The production quality of Savage Worlds Deluxe is excellent, providing both exceptional writing and a solid layout of the contents of the book. The writing style is engaging, and the contents are imparted to the reader in an enthusiastic tone – one can certainly feel the excitement the authors feel about this product. The font style is easy to read, and the designers use white lettering on bold blood-red boxes is used to separate sections and introduce chapters.

The PDF is well organized, possessing a set of PDF bookmarks, a table of contents, and an index. All these navigational resources are page linked, so that the reader is a click away from finding the rule or section they need. Special text, such as design notes and tips, is simply done in italics text under a bold section bar, which can get a little lost sometimes amid the rest of page text.

The PDF is both printer-friendly and fully enhanced – at the same time! With a simple click in Acrobat, background images are hidden to allow for printing, and it can be displayed to allow multiple pages per sheet to conserve paper.

The artwork and illustrations in Savage World Deluxe is frankly spectacular. The cover, while certainly excellent, is a bit understated when compared to the collection of full color illustrations and diagrams found inside Savage Worlds Deluxe. Like the game system itself, the images cover a multitude of genres, from pulp adventure to heroic fantasy. And the Bestiary section even include “pog” images with each monster, which could be printed and cut out for use at the table.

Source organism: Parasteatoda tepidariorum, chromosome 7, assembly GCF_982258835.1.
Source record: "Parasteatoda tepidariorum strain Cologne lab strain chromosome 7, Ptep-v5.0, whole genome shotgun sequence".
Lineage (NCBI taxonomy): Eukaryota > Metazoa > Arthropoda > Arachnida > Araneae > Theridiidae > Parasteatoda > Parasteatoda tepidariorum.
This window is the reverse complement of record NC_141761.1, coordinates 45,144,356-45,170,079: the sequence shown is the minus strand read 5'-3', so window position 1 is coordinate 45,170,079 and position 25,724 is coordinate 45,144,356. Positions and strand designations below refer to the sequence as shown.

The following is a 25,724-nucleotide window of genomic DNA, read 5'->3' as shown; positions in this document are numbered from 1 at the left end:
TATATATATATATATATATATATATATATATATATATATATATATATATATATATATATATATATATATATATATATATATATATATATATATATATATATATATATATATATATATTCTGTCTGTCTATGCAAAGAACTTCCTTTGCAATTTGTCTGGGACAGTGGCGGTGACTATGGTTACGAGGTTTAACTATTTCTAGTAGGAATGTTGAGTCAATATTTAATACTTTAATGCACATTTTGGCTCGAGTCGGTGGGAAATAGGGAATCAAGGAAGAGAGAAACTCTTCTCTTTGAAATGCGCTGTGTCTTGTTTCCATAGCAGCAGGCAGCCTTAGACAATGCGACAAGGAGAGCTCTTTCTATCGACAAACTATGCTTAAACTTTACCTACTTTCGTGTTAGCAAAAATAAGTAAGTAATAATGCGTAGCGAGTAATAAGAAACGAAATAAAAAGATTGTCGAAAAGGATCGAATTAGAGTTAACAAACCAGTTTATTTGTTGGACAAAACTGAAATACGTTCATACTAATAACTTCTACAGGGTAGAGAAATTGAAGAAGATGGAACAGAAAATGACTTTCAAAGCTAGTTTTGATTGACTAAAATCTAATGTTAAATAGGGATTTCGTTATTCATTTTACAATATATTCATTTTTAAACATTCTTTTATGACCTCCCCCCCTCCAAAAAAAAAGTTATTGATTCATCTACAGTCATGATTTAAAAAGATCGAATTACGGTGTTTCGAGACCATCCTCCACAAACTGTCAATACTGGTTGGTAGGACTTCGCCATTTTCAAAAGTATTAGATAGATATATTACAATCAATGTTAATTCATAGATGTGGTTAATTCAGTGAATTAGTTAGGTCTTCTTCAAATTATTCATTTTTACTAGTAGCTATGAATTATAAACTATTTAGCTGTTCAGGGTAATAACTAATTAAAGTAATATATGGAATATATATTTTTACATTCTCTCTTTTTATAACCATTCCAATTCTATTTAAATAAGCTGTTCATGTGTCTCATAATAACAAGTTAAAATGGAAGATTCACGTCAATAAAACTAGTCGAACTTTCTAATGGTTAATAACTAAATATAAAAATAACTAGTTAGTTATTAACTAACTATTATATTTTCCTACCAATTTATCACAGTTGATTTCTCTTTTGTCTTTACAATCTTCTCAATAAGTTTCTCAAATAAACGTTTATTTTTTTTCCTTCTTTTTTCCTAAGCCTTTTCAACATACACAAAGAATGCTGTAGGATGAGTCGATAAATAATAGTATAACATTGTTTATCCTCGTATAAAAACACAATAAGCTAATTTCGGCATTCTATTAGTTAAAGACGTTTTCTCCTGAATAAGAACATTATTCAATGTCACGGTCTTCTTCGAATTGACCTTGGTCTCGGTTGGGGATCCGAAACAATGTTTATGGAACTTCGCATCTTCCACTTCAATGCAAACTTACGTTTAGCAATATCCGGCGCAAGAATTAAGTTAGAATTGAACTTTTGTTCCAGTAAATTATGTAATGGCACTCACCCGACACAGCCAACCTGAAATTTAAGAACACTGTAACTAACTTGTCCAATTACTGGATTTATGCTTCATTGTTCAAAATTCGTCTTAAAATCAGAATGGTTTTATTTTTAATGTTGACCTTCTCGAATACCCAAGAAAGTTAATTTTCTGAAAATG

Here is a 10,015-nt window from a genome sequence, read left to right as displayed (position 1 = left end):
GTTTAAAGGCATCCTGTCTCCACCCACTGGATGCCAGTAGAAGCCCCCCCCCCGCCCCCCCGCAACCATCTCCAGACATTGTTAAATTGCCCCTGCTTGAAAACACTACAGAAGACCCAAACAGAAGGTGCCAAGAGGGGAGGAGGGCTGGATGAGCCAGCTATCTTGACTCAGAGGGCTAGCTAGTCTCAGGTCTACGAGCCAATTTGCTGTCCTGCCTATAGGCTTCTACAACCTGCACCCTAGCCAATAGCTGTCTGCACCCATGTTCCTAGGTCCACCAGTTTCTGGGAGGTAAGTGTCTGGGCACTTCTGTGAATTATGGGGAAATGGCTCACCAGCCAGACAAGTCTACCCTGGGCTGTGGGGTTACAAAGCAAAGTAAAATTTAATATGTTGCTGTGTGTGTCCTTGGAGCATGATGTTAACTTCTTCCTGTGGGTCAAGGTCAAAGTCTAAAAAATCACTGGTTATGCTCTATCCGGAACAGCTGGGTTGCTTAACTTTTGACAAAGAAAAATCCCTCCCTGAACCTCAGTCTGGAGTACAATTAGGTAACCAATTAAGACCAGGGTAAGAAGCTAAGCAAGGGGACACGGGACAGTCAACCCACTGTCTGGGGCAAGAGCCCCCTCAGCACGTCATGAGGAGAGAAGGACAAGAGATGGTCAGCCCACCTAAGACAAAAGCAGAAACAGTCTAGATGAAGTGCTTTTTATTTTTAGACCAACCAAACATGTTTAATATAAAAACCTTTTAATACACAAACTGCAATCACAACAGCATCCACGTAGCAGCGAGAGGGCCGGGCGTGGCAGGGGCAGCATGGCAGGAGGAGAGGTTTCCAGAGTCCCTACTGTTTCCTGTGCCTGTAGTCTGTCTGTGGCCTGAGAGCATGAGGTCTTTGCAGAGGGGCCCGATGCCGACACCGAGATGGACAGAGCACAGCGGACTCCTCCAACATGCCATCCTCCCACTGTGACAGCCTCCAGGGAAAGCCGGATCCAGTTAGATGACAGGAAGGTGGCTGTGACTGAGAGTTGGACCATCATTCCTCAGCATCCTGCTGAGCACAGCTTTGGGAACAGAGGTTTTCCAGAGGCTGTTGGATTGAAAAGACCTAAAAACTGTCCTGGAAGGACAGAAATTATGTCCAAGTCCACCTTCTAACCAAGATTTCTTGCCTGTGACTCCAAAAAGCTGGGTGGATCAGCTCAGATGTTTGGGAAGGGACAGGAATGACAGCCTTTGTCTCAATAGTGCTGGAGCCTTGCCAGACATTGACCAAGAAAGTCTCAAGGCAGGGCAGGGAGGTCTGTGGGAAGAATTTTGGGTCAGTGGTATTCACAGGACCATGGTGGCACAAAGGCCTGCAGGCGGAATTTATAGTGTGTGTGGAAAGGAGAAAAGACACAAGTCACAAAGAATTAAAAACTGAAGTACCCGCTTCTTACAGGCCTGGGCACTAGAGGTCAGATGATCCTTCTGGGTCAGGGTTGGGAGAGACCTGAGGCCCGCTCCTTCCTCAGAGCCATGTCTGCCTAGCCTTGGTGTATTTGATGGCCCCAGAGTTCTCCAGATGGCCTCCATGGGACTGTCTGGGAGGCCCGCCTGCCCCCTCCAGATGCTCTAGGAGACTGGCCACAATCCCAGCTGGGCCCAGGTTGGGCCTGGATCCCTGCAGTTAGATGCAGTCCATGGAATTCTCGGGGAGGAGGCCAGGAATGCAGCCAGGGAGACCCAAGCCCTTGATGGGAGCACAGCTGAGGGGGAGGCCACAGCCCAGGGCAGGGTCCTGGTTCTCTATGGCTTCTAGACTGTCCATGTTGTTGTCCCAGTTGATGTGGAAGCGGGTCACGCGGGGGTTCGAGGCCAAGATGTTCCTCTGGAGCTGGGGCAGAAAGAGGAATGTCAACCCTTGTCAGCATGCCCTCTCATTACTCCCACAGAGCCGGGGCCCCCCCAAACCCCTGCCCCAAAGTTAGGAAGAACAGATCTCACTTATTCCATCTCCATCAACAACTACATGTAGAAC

Fast and Furious

“Fast and furious” are two words tossed liberally throughout the entirety of the Savage World Deluxe rules, and seems to form the motto of this generic RPG system. Certainly, the goals set by the designers was to create an RPG that resolves combats and situations quickly, without interfering with role-playing, and can be adapted to limitless genres – and they have appeared to have succeeded here, and then some!

The Savage Worlds Deluxe rulebook is divided into seven chapters, with an introductory section, and three sections containing the sample adventures, templates for AoE effects, and a collection of charts and table to have handy at the gaming table.

The Introduction sets off with a discussion of the changes in this latest rule edition, along with a list of items needed to play the game. There’s a section explaining the concept of Plot Point Campaigns, the Savage Tales adventure products, and suggestions about using PEG’s settings (such as Deadlands and Space: 1889), Companions, and accessories. It’s a rather unabashed promo plug for Savage World products, but it does demonstrate the wide range of genres already available for use, and the support Pinnacle Entertainment Group has for its SW gamers.